Surefire Guide To Making Money With Calligraphy

Surefire Guide To Making Money With Calligraphy

Yes, there’s money in calligraphy and you can earn them not just from holding classes and workshops!

Making money with calligraphy can be a lot of fun and it’s easy. So when you feel like you passed the 3 telltale signs that you are ready to sell your calligraphy, it’s time to get to action and start a business.

People with a creative, steady hand can use that talent to make a part-time income from a home calligraphy business. Do you have creative and artistic lettering skills? Do you have self-promotional know-how? Then why not start your own home calligraphy business part-time in your own home?

A home calligraphy business is easy. You simply apply beautiful and styled hand lettering to products that will sell to customers. You can create a catalog of basic items to sell, such as framed poems and greeting cards. However, one of the ways that calligraphers make great part-time money is by creating custom products such as:

  • Calling Cards
  • Name Tags
  • Book covers
  • Advertisement Banners
  • Signage
  • Personalized greeting cards
  • Wedding invitations
  • Certificates
  • Menus

…and a lot more!

The only skills required to make money in calligraphy are basic artistic skills and familiarity with calligraphy techniques.

Calligrapahy business

Almost anyone with a steady hand and decent penmanship can be successful at starting a home calligraphy business. Calligraphy lettering does require learning and practice to make the final product into a beautiful design. However, you don’t need a university art degree.

Start by taking a community college course on calligraphy, or purchase calligraphy instructions books from your local bookstore. You will also need a basic set of calligraphy pens and pen tips, and ink. The key to becoming a successful part-time home calligraphy business is making consistently good lettering without mistakes. It may require a little practice, but you can become proficient in calligraphy in no time.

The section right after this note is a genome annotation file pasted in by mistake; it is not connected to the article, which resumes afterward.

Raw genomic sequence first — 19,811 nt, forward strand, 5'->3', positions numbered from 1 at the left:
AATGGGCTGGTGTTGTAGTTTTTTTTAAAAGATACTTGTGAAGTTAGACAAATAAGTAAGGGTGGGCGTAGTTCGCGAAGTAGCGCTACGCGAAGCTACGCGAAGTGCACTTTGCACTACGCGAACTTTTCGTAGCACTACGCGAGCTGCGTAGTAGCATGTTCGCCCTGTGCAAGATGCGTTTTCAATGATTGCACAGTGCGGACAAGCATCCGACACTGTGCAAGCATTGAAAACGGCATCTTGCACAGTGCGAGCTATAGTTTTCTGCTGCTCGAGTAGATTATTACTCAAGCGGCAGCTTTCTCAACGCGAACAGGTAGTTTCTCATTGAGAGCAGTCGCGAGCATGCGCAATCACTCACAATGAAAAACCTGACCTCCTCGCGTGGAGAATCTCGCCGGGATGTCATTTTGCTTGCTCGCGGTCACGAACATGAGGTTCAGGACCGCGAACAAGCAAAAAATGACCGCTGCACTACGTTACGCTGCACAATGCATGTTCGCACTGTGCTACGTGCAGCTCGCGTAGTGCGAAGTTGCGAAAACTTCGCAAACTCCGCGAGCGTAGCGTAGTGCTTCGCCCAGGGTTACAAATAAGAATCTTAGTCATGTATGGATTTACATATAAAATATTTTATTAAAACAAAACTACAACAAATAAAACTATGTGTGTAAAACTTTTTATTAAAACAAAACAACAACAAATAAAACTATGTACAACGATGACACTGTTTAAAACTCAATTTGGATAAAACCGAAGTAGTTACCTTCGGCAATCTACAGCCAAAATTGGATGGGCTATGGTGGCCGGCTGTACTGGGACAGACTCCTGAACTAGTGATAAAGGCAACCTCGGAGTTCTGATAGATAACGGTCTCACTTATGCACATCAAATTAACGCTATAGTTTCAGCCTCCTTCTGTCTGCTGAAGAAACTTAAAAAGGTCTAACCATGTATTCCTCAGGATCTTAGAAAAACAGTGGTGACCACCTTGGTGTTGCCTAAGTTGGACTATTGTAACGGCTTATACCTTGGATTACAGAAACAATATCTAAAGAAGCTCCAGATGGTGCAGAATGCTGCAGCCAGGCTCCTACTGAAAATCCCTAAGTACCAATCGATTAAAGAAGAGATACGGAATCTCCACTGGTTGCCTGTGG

The startup expense? Your basic expense can only range from $100 -$1,000
Your basic startup expenses will include equipment, supplies, a website, and initial marketing costs including samples of your work. A home calligraphy business needs the basic tools to perform the work of calligraphy.

A beginner’s calligraphy set including the best fountain pens for beginners, varying broad and narrow width pen tips, and ink can cost around $10 to $70. Specialized calligraphy and fountain pen sets may cost upwards of $50 to $200, but a beginner set is all you really need to get started. Dryden Designs has some special sales so you can have a more decent fountain pen like its stainless steel series or its elegant transparent pens for starting your business.

You will need a supply of paper to begin as well. Stock up on parchment and calligraphy paper of varying sizes.

Calligraphy business

Books on calligraphy for your part-time business might run between $15 and $50. If you want to take a community course, expect to pay about $150 or more.

And don’t forget business cards, a website, and other marketing materials to promote your business. Design your own website, or hire a web designer. Create your own business cards as well to show off your talent.

But how about your monthly revenue? Your investment will double to $200 and can go up to $2,000 per month, depending on the kind and size of the project you’ll get.

Your income depends on a number of things, including your skill level and the complexity of the job. The more skilled you are at making beautiful lettering and additional drawings, the more you can charge. Simple greeting cards and envelopes may be $3 to $5 each. More detailed work such as framed poems might be $50 to $100. You could even charge per hour. Most established home calligraphy businesses charge around $50 to $100 per hour.

Your operational cost and monthly expenses? The range will only go from $0 – $500.

A home calligraphy business has virtually no overhead. All costs of your products are transferred to the customer, including paper, framing, packaging, etc. You will need to pay for basic supplies such as ink or even new instruction books and courses occasionally; however, once you recover your startup costs, almost everything you earn is profit.